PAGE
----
I stalled during watching series 4. I’ve now got 2 episodes of series 4 to watch before I can start series 5 and I just don’t really want to. The procedural element went, there was a lost plotline to do with a third party team getting revenge, and that didn’t really go anywhere, and it does seem to be the “Look at how brilliant Root is at everything” show. That’s not what I signed up for when I started watching the show.

The most recent dissappointment was The Flash. I really liked the first series. I’d been meaning to watch everything Super-hero related everything anyway, I was just waiting for the time to become available as well as the DVDs, then a friend lent me her boxset of The Flash. I watched all of the first series in 2 and a half days. I thought it was Brilliant, and it wonderfully filled in the holes that Person of Interest was leaving me with. It ended on a cliffhanger and I was dying to find out what happened next.

Series 2 did not have the same effect. It started off well enough but somewhere along the line, I think maybe with the Wells we grew to love to hate (and love again if you’re into that sort of thing) going, the dynamics of the show changed. It didn’t quite make the new mark, and the ending annoyed me. This show is superhero procedural with an over-shadowing arc with a Big Bad, much like Buffy the Vampire Slayer was, and as the procedural element was being drowned out by personal drama as the character dynamic shifted and changed, the over-shadowing arc dragged on rather than shone. And then Barry pulled a Barry and left us all wondering why we wasted 23 hours of our lives watching series 2, specifically the Ross and Rachel plot line of Barry and Iris. And then series 3 happened. I won’t get too far into series 3, I think spoiler warnings can sometimes extend to a whole year! But I think it started off weak, everything was a mess canonically and it didn’t make for good watching… besides Julian. That was a nice little gem on an otherwise pile of bricks. I know the fandom loved the Musical episode. I was impressed by the singing, I wasn’t impressed with the execution or arbitrary plot developments leading up to it so that they could have it in the first place.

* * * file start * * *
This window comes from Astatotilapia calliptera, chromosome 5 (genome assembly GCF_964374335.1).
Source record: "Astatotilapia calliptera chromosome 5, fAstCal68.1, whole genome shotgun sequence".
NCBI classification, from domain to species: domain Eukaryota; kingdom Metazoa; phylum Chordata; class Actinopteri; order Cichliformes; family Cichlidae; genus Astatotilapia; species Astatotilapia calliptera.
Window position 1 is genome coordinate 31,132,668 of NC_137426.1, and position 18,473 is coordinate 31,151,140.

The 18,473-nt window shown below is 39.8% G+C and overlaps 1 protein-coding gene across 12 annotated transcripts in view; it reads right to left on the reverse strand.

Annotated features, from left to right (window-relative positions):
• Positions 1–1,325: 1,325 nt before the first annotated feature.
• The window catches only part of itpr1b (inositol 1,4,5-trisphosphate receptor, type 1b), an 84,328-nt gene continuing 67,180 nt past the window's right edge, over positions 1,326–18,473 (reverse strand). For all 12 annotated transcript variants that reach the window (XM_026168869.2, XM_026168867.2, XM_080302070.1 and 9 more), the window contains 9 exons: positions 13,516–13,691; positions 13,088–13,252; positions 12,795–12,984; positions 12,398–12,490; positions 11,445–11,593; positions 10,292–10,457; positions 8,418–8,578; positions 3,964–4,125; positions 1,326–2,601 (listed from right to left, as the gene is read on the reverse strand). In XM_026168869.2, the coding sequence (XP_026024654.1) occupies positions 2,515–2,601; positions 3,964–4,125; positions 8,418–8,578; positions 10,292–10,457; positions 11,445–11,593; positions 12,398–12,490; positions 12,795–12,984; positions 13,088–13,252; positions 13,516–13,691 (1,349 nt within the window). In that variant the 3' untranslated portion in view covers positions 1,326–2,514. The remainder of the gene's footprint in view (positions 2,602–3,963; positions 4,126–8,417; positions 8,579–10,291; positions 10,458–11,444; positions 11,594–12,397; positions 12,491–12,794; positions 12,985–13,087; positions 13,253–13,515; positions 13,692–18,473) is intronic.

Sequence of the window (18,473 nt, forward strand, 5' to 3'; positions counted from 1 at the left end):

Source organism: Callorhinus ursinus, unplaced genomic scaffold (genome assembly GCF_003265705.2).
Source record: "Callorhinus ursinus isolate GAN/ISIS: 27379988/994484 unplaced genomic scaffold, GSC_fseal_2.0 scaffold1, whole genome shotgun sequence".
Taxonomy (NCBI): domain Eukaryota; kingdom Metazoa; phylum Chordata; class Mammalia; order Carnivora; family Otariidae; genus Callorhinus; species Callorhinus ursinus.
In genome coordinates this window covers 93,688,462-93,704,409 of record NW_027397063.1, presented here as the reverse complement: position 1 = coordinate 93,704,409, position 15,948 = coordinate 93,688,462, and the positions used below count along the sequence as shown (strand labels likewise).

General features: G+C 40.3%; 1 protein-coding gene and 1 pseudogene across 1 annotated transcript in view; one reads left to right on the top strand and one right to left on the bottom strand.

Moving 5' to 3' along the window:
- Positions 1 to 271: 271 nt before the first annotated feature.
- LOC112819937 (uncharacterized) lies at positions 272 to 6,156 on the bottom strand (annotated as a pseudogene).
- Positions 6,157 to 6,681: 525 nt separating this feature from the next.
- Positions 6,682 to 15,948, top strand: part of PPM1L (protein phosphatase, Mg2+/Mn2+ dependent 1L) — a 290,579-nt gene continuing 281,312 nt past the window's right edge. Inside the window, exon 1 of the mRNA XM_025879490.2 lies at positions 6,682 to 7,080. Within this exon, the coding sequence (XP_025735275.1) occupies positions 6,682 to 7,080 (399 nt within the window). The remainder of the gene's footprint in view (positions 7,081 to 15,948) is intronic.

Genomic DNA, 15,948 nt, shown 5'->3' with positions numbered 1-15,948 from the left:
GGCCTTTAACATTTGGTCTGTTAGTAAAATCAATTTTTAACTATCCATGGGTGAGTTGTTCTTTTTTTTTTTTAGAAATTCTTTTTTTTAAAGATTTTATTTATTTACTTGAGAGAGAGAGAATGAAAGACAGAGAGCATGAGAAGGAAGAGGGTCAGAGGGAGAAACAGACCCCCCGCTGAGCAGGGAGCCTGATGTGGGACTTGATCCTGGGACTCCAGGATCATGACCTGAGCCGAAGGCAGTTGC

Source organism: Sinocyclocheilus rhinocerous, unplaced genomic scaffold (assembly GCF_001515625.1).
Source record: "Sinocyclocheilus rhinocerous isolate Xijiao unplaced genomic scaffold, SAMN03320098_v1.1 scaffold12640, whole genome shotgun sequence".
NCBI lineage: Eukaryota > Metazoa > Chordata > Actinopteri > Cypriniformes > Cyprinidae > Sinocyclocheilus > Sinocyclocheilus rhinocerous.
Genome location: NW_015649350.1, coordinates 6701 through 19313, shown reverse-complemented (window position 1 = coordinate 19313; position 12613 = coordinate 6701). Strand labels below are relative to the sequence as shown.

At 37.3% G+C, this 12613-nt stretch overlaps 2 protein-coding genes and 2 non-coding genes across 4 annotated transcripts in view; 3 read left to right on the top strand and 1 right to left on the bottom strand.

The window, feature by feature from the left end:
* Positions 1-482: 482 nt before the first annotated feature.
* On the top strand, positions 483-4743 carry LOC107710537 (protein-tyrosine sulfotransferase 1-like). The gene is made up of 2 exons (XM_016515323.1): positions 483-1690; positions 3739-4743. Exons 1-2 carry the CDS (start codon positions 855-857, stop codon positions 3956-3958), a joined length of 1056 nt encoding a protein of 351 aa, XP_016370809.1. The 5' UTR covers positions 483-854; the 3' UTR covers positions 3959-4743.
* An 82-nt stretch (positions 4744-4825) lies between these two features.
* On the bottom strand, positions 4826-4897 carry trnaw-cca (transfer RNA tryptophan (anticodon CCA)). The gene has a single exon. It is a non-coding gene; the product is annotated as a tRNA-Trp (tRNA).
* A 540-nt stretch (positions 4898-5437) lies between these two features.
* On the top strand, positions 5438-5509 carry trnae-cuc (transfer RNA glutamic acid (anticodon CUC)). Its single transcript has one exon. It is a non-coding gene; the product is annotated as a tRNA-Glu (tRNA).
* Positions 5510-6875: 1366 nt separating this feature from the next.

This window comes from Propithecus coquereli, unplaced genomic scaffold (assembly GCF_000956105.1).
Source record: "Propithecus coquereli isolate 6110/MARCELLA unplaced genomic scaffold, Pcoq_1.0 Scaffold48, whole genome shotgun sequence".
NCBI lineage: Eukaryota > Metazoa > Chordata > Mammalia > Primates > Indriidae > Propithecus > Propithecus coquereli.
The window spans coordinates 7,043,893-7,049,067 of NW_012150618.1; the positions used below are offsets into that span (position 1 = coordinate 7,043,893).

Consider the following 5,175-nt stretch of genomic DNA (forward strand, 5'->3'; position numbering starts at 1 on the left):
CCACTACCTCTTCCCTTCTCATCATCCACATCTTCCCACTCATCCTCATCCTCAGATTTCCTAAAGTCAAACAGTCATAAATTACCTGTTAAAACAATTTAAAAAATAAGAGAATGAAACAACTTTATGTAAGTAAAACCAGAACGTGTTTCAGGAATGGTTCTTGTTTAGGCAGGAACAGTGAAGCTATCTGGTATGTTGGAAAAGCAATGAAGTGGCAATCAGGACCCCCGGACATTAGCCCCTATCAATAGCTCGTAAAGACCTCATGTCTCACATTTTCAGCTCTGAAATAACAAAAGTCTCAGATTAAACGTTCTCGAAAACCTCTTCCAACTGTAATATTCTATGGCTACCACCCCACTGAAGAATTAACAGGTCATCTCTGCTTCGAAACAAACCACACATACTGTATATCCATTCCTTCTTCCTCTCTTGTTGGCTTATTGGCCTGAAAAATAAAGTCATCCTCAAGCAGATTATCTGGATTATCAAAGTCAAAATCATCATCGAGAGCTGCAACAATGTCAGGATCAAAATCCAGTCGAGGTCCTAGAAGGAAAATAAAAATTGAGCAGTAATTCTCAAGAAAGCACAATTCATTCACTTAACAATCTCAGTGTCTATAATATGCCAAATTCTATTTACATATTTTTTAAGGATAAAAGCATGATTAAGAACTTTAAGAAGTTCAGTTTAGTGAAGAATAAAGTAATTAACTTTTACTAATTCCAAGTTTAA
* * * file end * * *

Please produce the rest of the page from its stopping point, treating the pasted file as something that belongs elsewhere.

“Once More With Feeling” it was not.

And the big bad of the series? Called it. Though not the reasonings behind it, because I couldn’t have guesed that mess in a millon years. To me, that part of canon made very little sense whatsoever.

What has happened to this show!? I can only hope, without sounding like i’m mis-quoting D:Ream, things will get better. Before the last episode, I thought if the ending crapped out, I wouldn’t be watching series 4. I’ve heard that Arrow fell in a similar way and redeemed itself during series 4 and came back stronger, so I’m willing to give the 4th series a go. But it has until the 3rd episode to pull me in as much as the first series did, an if it doesn’t, I’m out.

It seems to me that most of these series start with a very strong recipe. They know what they want out of the show, so they know what to put in the show, and then suddenly what they planned ran it’s course. So they throw in personal drama, they change the dynamic, they hope it’ll make their characters grow but put hardly any of the groundwork to make it work like it did in the first series. They guess their audience and half the time they guess wrong.

I’m show hopping right now. I’ve found watchable shows to watch, such as The Blacklist, but nothing that has grabbed in the way that House/Alphas/POI/Rizzoli and Isles/Sports Night/The West Wing/Sherlock/Breakout Kings/Law and Order: Criminal Intent did before their inevitable downfalls.

And that’s what I think about Television now, and televsion shows. It’s only so long until the new shows of today have their inevitable downfalls, so is there really any point in investing time into watching them?

I want to end this on a special mention of the series of long, film length episodes: Hornblower. That show, though it changed over the years, and one of my favourite characters got killed off, never dissappointed me. Upset me, yes, but not dissappointed.


I survived, and to prove it I’m here

Monday 12 June, 2017

To follow up on my last blog post, I have to say that though the response I got from it was minimal, the responses I did get was appreciated. The relaxation techniques were tried (and then subsequently thrown back out the window – Sorry, but breathing calmly does not stop my head being as loud as Lime Street station on a busy day), and the more practical ones about revising did help a lot.